Zhejiang, China, 1969
Delineated contours, a subconscious blur of decipherable imagery and extraneous elements, a wistful expressive tide between the figurative and the abstract; Zheng Zhou (b. 1969, China) is a painter of instinct, conveying onto canvas observations from the world, as ad hoc as they may be. His strokes, furtive yet decisive, depict an urgency – to grasp, to depict, to capture that mesmeric multitude of the cosmos, the ‘phenomena’ we, or more precisely he, is a witness to. Referencing ‘I Ching’ (“The Book of Changes”), Zheng channels the astronomical, remarking the myriad of components that make up our universe, mimicking its duplicity through his subject range, hues and techniques.
A prolific painter, Zheng debuted by studying Printmaking at the Zhejiang Academy of Fine Arts, which led to a post at the Printmaking Department of the China Academy of Arts from 1994 to 1996. Zheng subsequently shifted his creative practice towards one of painting, pursuing a Masters in Oil Painting at the China Academy of Art from 1997 to 1999, following which he became a lecturer at the China Academy of Art Affiliated High School from 2000-2010. Throughout these years of tuition and pedagogy, Zheng painted, systematically, doggedly, before finally relocating to Beijing in 2013 to work as an artist. Over the course of several decades Zheng created canvas after canvas, depicting a range of phenomena, albeit away from the public eye – a private stream of observational consciousness.
Figures, crowds, animals, objects – elements of the quotidian are the protagonists of Zheng’s vision, except none are depicted quite as is. Consider ‘Walking Around the Cliff of Happy Journal’ (2017); a group of figures clad in winterly gear are depicted in action, hand or leg raised, their dexterity emphasised by contouring their largely white bodies by citrine hues against a darker backdrop. In addition to the individuals’ painterly overlap, cerulean lines connect them, as if each character were a star in Zheng’s anthropomorphic constellation. In the distance, plum blocks seem to allude to an urban sprawl whilst in the foreground a shroud of black adds compositional depth whilst a window of light in the bottom left creates a hint of figurative voyeurism. The composition is a loose yet defined expression of an instant, a moment frozen in time.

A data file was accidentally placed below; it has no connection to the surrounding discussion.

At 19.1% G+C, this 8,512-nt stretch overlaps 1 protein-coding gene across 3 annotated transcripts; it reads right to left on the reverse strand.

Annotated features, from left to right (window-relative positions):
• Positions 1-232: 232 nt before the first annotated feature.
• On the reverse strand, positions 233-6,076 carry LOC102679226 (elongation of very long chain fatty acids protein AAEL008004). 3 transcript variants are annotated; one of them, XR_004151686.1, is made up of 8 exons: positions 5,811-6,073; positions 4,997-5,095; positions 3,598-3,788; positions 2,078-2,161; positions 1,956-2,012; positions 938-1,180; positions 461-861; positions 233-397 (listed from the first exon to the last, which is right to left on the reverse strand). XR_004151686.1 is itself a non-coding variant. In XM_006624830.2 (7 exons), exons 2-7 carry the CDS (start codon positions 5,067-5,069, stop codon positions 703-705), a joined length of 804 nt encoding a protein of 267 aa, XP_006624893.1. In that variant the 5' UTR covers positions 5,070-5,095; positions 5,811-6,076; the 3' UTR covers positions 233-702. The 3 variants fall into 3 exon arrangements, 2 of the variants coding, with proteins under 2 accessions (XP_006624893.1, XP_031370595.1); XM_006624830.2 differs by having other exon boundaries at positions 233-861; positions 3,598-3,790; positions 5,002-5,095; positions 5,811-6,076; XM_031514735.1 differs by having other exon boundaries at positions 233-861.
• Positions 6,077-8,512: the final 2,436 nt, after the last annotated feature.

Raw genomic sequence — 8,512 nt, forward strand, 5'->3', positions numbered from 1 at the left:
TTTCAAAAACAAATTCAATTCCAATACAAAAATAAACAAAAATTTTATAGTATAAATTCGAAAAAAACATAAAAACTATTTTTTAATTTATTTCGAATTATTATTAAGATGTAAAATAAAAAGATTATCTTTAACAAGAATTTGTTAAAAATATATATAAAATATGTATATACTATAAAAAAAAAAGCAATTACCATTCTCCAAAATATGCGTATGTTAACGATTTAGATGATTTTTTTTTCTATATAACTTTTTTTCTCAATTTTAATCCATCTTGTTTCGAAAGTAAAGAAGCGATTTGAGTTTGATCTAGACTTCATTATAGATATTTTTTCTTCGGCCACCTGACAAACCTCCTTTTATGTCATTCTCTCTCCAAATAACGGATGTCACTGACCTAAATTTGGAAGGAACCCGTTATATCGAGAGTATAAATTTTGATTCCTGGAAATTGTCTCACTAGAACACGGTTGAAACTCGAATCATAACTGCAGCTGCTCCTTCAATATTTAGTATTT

Veering from the anthropomorphic, fauna equally plays a returning role in Zheng’s paintings, each animal taking on a pseudo spiritual or existential stance. ‘Bird’ (2016) depicts a stand alone stork, the winged creature most associated with childbirth and delivery, whereas in ‘Bird Whisperer’ (2016) swallows hover over a man’s clowned face appearing contrastingly free as his facade and torso sink into an indistinct unctuous fluid. ‘Fusion’ (2017) visualises a stag – a creature linked to strength and virility, on its hind legs – unexpectedly feeding from the cupped hands of an individual hovering outside a building window. ’The Moment of Ecstasy’ (2016) envisions a more erotic exchange with a dog, oft cited as man’s best friend, sexually pleasuring an upright woman. The line between humanity and animalism is thus considered, shifted and moved, suggesting at once a complicity and form of role reversal.
The segments of life captured by Zheng vary in warmth and emotive standing, from the seemingly joyful Cartier-Bressonesque leap of a young girl in ‘Rosy Plash’ (2017) to the ominous see tenebrous vision of a devilish figure amidst a crackling fire of snakes in ‘Song of Fear’ (2017). Zheng equally jumps between technical approaches, from the abstract block colour outlines used in ‘Baby’ (2016) and ‘Descend Baihua Hill in Rain’ (2017) to the freeform painterly trickles in ‘King of Beasts’ (2017) and ‘Structure of the Chair’ (2016). Darting between imagery and mood, tonalities and method, Zheng creates breaks between space and vision, capturing at once the complete rapture and depth of this world, both physical and mental.
Deliberately varied, Zheng’s body of work is marked by an unapologetic pluralism. Casting a sort of painterly net, Zheng captures and entangles the variance of existence as defined by the possibilities of what is and could be, but also how one perceives it. Indeed, each painting acts as an epistemological outlet, a canvased portal unto a segment of our cosmos.